Ten years ago, Benjamin Laub quit his job as a sauté cook at a Seattle eatery to become Grieves, the rapping alter ego he had been working on since he was 16.
The road to where he is now has been predictably rocky. After being everything from “a really (expletive) breakdancer” to “a really bad DJ,” the Chicago-born, Seattle-based Laub ultimately decided to go with being an MC, coming up with his name when he made the mistake of signing his real name when he wanted to compete in a battle.
“I just put my name down,” says Grieves, 33, calling en route to Wyoming. “(The organizer) was like, ‘Nah dog! You can’t put your (expletive) name down.’ I was like, ‘Well, why?’ She was like, ‘You gotta have a rap name.’ So, I just wandered around for, like, 20 minutes and came back with a rap name, and that’s what it was.”
He released several albums and EPs for another label, but the shaky relationship he had with that label had him pondering if he should leave the rap game.
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“I was told, you know, before I make any decisions that I should talk to somebody,” he remembers.
A friend hooked him up with Brent “Siddiq” Sayers, one of the co-founders of the Minneapolis-based Rhymesayers Entertainment label, which is home to such artists as Atmosphere, Brother Ali and Aesop Rock.
“We had probably about two weeks of conversations about kind of where I am and what I do and why I could or should or shouldn’t leave the music industry,” he said. “And those talks kind of ended with an offer on the table.”
It was certainly a dream come true for Grieves, who says he was influenced by the introspective hip-hop Rhymesayers has dropped over the years.
“I definitely was inspired by that label to kind of get into certain creative spaces, especially when I was a lot younger,” he says. “And it never seemed like an option to me, though. You know, it just seemed far out of reach. And then one day, it just kind of happened and it was crazy and super-surreal. My idols became my peers, and it’s been a bizarre journey.”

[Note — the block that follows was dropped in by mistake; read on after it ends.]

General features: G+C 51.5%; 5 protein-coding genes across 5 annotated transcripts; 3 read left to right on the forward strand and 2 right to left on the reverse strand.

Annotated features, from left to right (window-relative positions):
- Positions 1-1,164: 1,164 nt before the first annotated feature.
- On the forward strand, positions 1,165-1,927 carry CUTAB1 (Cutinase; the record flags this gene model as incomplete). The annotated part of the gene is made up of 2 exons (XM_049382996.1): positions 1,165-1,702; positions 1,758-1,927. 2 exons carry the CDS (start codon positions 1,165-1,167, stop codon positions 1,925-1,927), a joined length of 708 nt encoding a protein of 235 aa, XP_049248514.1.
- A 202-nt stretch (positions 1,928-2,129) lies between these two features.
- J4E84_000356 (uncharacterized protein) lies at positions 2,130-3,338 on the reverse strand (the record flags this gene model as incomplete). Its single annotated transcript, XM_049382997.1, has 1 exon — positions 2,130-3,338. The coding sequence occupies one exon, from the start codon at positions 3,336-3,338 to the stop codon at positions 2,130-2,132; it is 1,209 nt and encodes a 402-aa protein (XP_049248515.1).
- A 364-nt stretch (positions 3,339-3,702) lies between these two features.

Rhymesayers has released his most recent albums, including his just released “Running Wild.” He’ll bring his “Running Wild” tour to Raleigh’s Kings on Sept. 20.
Critics have already been calling “Wild” a looser, funkier departure from the previous emo-rap productions he released.
“I think people get scared,” he says. “Like, especially with my music, I feel like people use my music very specifically – like in certain moments – and they don’t really want that to change. But I am and always have been way more dimensional than that. And I can’t keep doing the sad, dreary, broken-hearted, rappy blues songs. I want to make more music. I have so much more music inside of me than just that. But it’s hard, you know, especially as an artist. Like, it’s hard to, like, not do what works.”
For “Wild,” he got together with Swedish producer Chords, who pushed him to experiment and go deeper with his rhymes this time around.
“I wanted to work with Chords, and I knew Chords when I was living in New York, because he was also living out there,” he says. “And that was kind of the decision that I knew that Chords was the guy if I wanted to approach all these different soundscapes.”
In order for Grieves to do that, he had to meet up with Chords in Stockholm, where they listened to obscure jazz records and picked up what they liked.
“We were hitting home runs on the first trip,” he says. “It just happened to be that I had to fly all the way to Stockholm for it. … I had to do, like, eight of those trips. Eventually, it got a little like, ‘(Expletive), I’m running all this way to do this!’ ”
Now that Grieves is on his “Running Wild” tour, the man who almost quit hip-hop is now doing everything he can to stay honest and determined whenever he’s on the mike.
“I wanna make sure I believe in what I’m doing,” he says. “And if I don’t, I just kinda try to stay away from it.”
Who: Grieves, with Dem Atlas and Danny Blaze
When: 9 p.m. Wednesday, Sept. 20
Where: Kings, 14 W. Martin St., Raleigh
Cost: $13, $15 day of show
Details: 919-833-1091; kingsraleigh.com